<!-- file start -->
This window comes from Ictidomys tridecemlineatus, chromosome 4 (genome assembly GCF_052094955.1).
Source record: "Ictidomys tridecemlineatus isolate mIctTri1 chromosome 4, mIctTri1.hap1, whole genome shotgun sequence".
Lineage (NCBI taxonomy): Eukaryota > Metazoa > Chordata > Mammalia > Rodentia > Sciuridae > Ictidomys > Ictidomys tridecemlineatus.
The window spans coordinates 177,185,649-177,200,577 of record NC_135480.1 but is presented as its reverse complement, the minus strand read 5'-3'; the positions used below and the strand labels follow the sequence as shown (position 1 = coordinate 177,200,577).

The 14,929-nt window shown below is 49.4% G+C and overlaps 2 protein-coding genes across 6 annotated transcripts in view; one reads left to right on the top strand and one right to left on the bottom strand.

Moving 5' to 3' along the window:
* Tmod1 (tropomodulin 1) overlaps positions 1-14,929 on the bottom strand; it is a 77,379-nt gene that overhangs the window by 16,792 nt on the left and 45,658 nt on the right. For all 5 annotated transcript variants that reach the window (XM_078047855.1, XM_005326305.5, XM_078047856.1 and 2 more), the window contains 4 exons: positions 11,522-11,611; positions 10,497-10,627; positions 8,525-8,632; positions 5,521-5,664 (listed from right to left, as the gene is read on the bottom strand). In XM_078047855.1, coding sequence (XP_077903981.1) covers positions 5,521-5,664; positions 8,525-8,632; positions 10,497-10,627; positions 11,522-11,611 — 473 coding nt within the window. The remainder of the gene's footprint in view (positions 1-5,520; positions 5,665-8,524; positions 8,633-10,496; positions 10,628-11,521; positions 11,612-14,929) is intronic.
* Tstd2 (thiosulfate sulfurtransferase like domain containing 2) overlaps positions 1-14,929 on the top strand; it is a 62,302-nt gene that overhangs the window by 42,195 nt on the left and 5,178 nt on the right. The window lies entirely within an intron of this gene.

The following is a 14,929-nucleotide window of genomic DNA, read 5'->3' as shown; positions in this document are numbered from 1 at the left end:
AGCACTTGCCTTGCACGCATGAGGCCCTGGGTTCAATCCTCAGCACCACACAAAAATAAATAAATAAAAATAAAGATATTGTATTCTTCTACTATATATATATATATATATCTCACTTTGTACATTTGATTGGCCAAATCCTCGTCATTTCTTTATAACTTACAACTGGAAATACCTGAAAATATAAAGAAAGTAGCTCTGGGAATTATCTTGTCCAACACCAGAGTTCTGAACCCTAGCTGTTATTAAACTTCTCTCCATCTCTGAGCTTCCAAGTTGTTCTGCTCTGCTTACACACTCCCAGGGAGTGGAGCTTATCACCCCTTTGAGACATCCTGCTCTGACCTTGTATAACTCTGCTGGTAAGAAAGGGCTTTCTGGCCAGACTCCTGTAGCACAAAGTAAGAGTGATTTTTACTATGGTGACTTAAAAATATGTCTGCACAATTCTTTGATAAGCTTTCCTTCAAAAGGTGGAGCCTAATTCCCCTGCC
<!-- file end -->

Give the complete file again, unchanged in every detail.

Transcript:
This window comes from Ictidomys tridecemlineatus, chromosome 4 (genome assembly GCF_052094955.1).
Source record: "Ictidomys tridecemlineatus isolate mIctTri1 chromosome 4, mIctTri1.hap1, whole genome shotgun sequence".
Lineage (NCBI taxonomy): Eukaryota > Metazoa > Chordata > Mammalia > Rodentia > Sciuridae > Ictidomys > Ictidomys tridecemlineatus.
The window spans coordinates 177,185,649-177,200,577 of record NC_135480.1 but is presented as its reverse complement, the minus strand read 5'-3'; the positions used below and the strand labels follow the sequence as shown (position 1 = coordinate 177,200,577).

The 14,929-nt window shown below is 49.4% G+C and overlaps 2 protein-coding genes across 6 annotated transcripts in view; one reads left to right on the top strand and one right to left on the bottom strand.

Moving 5' to 3' along the window:
* Tmod1 (tropomodulin 1) overlaps positions 1-14,929 on the bottom strand; it is a 77,379-nt gene that overhangs the window by 16,792 nt on the left and 45,658 nt on the right. For all 5 annotated transcript variants that reach the window (XM_078047855.1, XM_005326305.5, XM_078047856.1 and 2 more), the window contains 4 exons: positions 11,522-11,611; positions 10,497-10,627; positions 8,525-8,632; positions 5,521-5,664 (listed from right to left, as the gene is read on the bottom strand). In XM_078047855.1, coding sequence (XP_077903981.1) covers positions 5,521-5,664; positions 8,525-8,632; positions 10,497-10,627; positions 11,522-11,611 — 473 coding nt within the window. The remainder of the gene's footprint in view (positions 1-5,520; positions 5,665-8,524; positions 8,633-10,496; positions 10,628-11,521; positions 11,612-14,929) is intronic.
* Tstd2 (thiosulfate sulfurtransferase like domain containing 2) overlaps positions 1-14,929 on the top strand; it is a 62,302-nt gene that overhangs the window by 42,195 nt on the left and 5,178 nt on the right. The window lies entirely within an intron of this gene.

The following is a 14,929-nucleotide window of genomic DNA, read 5'->3' as shown; positions in this document are numbered from 1 at the left end:
AGCACTTGCCTTGCACGCATGAGGCCCTGGGTTCAATCCTCAGCACCACACAAAAATAAATAAATAAAAATAAAGATATTGTATTCTTCTACTATATATATATATATATATCTCACTTTGTACATTTGATTGGCCAAATCCTCGTCATTTCTTTATAACTTACAACTGGAAATACCTGAAAATATAAAGAAAGTAGCTCTGGGAATTATCTTGTCCAACACCAGAGTTCTGAACCCTAGCTGTTATTAAACTTCTCTCCATCTCTGAGCTTCCAAGTTGTTCTGCTCTGCTTACACACTCCCAGGGAGTGGAGCTTATCACCCCTTTGAGACATCCTGCTCTGACCTTGTATAACTCTGCTGGTAAGAAAGGGCTTTCTGGCCAGACTCCTGTAGCACAAAGTAAGAGTGATTTTTACTATGGTGACTTAAAAATATGTCTGCACAATTCTTTGATAAGCTTTCCTTCAAAAGGTGGAGCCTAATTCCCCTGCC